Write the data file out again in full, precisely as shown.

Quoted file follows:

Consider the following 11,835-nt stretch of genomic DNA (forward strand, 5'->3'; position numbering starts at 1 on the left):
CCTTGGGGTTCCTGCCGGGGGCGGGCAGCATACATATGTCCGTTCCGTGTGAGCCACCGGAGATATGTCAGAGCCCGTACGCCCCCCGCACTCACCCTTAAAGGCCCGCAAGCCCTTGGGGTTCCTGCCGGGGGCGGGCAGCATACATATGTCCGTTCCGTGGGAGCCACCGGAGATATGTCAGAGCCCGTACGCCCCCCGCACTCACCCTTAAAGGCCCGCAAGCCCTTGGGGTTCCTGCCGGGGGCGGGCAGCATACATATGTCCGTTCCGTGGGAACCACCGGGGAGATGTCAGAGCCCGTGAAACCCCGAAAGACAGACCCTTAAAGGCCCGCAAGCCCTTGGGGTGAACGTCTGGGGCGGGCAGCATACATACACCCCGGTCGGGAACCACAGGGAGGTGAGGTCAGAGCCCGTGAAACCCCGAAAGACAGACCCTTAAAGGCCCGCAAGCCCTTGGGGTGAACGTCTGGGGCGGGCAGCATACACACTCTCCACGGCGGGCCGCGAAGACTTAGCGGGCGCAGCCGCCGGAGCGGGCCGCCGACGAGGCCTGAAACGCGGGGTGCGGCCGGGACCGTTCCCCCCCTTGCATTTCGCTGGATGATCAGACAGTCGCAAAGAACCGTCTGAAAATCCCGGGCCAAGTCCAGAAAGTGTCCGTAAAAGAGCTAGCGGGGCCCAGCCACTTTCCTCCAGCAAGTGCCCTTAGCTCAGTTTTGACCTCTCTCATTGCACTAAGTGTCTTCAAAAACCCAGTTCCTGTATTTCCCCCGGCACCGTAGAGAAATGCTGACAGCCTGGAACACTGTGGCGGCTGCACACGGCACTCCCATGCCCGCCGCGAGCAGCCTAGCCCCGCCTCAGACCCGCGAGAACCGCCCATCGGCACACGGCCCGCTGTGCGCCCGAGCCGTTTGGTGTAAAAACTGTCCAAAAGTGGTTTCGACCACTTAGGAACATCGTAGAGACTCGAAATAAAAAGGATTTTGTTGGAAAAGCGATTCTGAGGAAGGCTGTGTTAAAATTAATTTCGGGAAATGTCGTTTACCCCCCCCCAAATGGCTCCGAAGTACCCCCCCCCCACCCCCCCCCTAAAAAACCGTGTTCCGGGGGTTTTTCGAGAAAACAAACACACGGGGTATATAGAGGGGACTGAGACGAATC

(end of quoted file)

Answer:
Consider the following 11,835-nt stretch of genomic DNA (forward strand, 5'->3'; position numbering starts at 1 on the left):
CCTTGGGGTTCCTGCCGGGGGCGGGCAGCATACATATGTCCGTTCCGTGTGAGCCACCGGAGATATGTCAGAGCCCGTACGCCCCCCGCACTCACCCTTAAAGGCCCGCAAGCCCTTGGGGTTCCTGCCGGGGGCGGGCAGCATACATATGTCCGTTCCGTGGGAGCCACCGGAGATATGTCAGAGCCCGTACGCCCCCCGCACTCACCCTTAAAGGCCCGCAAGCCCTTGGGGTTCCTGCCGGGGGCGGGCAGCATACATATGTCCGTTCCGTGGGAACCACCGGGGAGATGTCAGAGCCCGTGAAACCCCGAAAGACAGACCCTTAAAGGCCCGCAAGCCCTTGGGGTGAACGTCTGGGGCGGGCAGCATACATACACCCCGGTCGGGAACCACAGGGAGGTGAGGTCAGAGCCCGTGAAACCCCGAAAGACAGACCCTTAAAGGCCCGCAAGCCCTTGGGGTGAACGTCTGGGGCGGGCAGCATACACACTCTCCACGGCGGGCCGCGAAGACTTAGCGGGCGCAGCCGCCGGAGCGGGCCGCCGACGAGGCCTGAAACGCGGGGTGCGGCCGGGACCGTTCCCCCCCTTGCATTTCGCTGGATGATCAGACAGTCGCAAAGAACCGTCTGAAAATCCCGGGCCAAGTCCAGAAAGTGTCCGTAAAAGAGCTAGCGGGGCCCAGCCACTTTCCTCCAGCAAGTGCCCTTAGCTCAGTTTTGACCTCTCTCATTGCACTAAGTGTCTTCAAAAACCCAGTTCCTGTATTTCCCCCGGCACCGTAGAGAAATGCTGACAGCCTGGAACACTGTGGCGGCTGCACACGGCACTCCCATGCCCGCCGCGAGCAGCCTAGCCCCGCCTCAGACCCGCGAGAACCGCCCATCGGCACACGGCCCGCTGTGCGCCCGAGCCGTTTGGTGTAAAAACTGTCCAAAAGTGGTTTCGACCACTTAGGAACATCGTAGAGACTCGAAATAAAAAGGATTTTGTTGGAAAAGCGATTCTGAGGAAGGCTGTGTTAAAATTAATTTCGGGAAATGTCGTTTACCCCCCCCCAAATGGCTCCGAAGTACCCCCCCCCCACCCCCCCCCTAAAAAACCGTGTTCCGGGGGTTTTTCGAGAAAACAAACACACGGGGTATATAGAGGGGACTGAGACGAATC